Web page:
Results

  1. Top of page
  2. Abstract
  3. Introduction
  4. Subjects and Methods
  5. Results
  6. Discussion
  7. Acknowledgements
  8. References
  9. Supporting Information

The clinical characteristics of the individuals examined in the present study are given in Table 1: 15.6% of men (= 321) and 8.4% of women (= 154) were in the insulin-resistant (HOMA-IR ≥2.5) group. Furthermore, HDL-C was significantly lower and all other MetS components were significantly higher in the insulin-resistant group for both men and women. No significant association between HOMA-IR and age was observed in men (= −0.035; = 0.11) and the degree of correlation was negligible in women, although the correlation between HOMA-IR and age was significant (= 0.074; < 0.01; Figure 1). There was a significant correlation (< 0.01) between HOMA-IR and all the variables (Figure 1). In both men and women, BMI, WC, and FPG showed correlation coefficients ≥0.4 and the degree of correlation with HOMA-IR was comparable between BMI and WC (Figure 1). In univariate analysis, the ORs of BMI and WC for HOMA-IR ≥2.5 were similar and were higher than those for the other components, although the ORs were significantly increased for all the MetS components (Table 2).

Table 1.   Comparison of clinical characteristics between non-insulin-resistant (HOMA-IR <2.5) and insulin-resistant (HOMA-IR ≥2.5) groups
 MenWomen
HOMA-IRHOMA-IR
Total<2.5≥2.5PTotal<2.5≥2.5P
  1. Data are mean ± SD. HOMA-IR, the homeostasis model assessment of insulin resistance; BMI, body mass index; WC, waist circumference; SBP, systolic blood pressure; DBP, diastolic blood pressure; FPG, fasting plasma glucose; FIRI, fasting immunoreactive insulin; TG, triglyceride; HDL-C, high-density lipoprotein–cholesterol.

n20581737321 18411687154 
Age (years)47.9 ± 11.547.9 ± 11.747.9 ± 10.80.70147.7 ± 11.247.4 ± 11.150.4 ± 11.70.003
BMI (kg/m2)23.6 ± 3.123.0 ± 2.626.9 ± 3.4<0.00121.6 ± 3.021.2 ± 2.625.4 ± 4.2<0.001
WC (cm)84.4 ± 8.582.8 ± 7.493.3 ± 8.5<0.00178.0 ± 8.877.1 ± 8.187.6 ± 10.4<0.001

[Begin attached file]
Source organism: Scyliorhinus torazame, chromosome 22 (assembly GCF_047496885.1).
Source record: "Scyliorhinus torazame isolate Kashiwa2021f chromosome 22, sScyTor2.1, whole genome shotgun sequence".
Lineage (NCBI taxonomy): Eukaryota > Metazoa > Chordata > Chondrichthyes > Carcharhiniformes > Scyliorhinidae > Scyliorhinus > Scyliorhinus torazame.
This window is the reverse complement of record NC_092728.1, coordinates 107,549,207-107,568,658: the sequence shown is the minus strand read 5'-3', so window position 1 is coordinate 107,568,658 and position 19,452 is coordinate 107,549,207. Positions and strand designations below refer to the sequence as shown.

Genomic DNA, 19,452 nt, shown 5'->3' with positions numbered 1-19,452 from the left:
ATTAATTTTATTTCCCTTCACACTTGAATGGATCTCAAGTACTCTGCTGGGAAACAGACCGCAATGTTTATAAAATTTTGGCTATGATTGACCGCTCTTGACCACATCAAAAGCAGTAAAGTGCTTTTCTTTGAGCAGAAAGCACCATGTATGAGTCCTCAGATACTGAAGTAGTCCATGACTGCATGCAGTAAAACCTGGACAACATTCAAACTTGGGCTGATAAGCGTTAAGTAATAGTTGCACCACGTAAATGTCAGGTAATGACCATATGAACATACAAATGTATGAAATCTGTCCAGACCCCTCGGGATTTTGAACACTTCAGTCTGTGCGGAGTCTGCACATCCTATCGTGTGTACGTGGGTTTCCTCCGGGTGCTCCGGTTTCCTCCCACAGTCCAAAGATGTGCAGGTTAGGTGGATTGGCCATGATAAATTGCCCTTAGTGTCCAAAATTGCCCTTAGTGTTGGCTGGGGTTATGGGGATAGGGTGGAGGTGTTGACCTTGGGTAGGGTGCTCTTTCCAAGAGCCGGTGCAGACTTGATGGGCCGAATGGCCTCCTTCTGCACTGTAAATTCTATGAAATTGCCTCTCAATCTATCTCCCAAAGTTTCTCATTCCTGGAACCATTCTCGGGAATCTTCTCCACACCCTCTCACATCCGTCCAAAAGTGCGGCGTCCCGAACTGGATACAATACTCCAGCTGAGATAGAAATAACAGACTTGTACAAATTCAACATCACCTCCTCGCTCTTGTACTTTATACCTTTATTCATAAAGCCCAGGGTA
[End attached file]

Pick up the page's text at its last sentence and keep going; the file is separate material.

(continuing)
FPG (mg/dL)99.3 ± 8.598.4 ± 8.0105.0 ± 8.7<0.00194.2 ± 8.093.3 ± 8.1103.2 ± 9.6<0.001
FIRI (μU/mL)6.4 ± 4.15.0 ± 2.113.7 ± 4.6<0.0015.6 ± 3.74.9 ± 2.013.9 ± 6.7<0.001
HOMA-IR1.6 ± 1.11.2 ± 0.53.6 ± 1.3<0.0011.3 ± 1.01.1 ± 0.53.5 ± 1.7<0.001
TG (mg/dL)121.7 ± 80.6112.4 ± 74.7172.3 ± 91.8<0.00177.9 ± 40.474.4 ± 36.9116.5 ± 54.2<0.001
HDL-C (mg/dL)58.0 ± 14.159.5 ± 14.149.5 ± 10.6<0.00172.6 ± 16.273.4 ± 16.064.3 ± 16.4<0.001
SBP (mmHg)117.7 ± 16.1116.1 ± 15.6126.3 ± 16.4<0.001112.4 ± 17.0111.1 ± 15.9127.0 ± 20.8<0.001
DBP (mmHg)75.7 ± 12.274.6 ± 12.081.4 ± 12.0<0.00169.6 ± 11.569.0 ± 11.176.8 ± 13.2<0.001
image

Figure 1.  Correlation between HOMA-IR and various variables in men (•; —) and women (○; - - - - -). Log-transformed values were used in the figures. There was a significant correlation (< 0.01) between HOMA-IR and all the variables, except for age in men (= 0.11). HOMA-IR, the homeostasis model assessment of insulin resistance; BMI, body mass index; WC, waist circumference; SBP, systolic blood pressure; DBP, diastolic blood pressure; FPG, fasting plasma glucose; TG, triglyceride; HDL-C, high-density lipoprotein–cholesterol.

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Table 2.   Univariate analysis: odds ratios and 95% confidence intervals for insulin resistance
 MenWomen
  1. *The cut-off values for waist circumference (WC) were ≥85 cm for men and ≥90 cm for women. †The cut-off values for high-density lipoprotein–cholesterol (HDL-C) were <40 mg/dL for men and <50 mg/dL for women. OR, odds ratio; CI, confidence interval; BMI, body mass index; SBP, systolic blood pressure; DBP, diastolic blood pressure; FPG, fasting plasma glucose; TG, triglyceride; HDL-C, high-density lipoprotein–cholesterol.

 OR95% CIPOR95% CIP
BMI ≥25 kg/m29.3227.123–12.200<0.0019.4806.615–13.588<0.001
WC*10.1987.313–14.220<0.0019.3136.395–13.563<0.001
FPG ≥100 mg/dL4.1013.154–5.334<0.0016.5194.620–9.198<0.001
TG ≥150 mg/dL4.5193.523–5.796<0.0016.7974.394–10.514<0.001
HDL-C†3.7062.574–5.335<0.0013.6442.289–5.801<0.001
SBP ≥130 mmHg2.8682.222–3.702<0.0015.4703.862–7.747<0.001
DBP ≥85 mmHg2.7502.134–3.543<0.0014.2862.905–6.325<0.001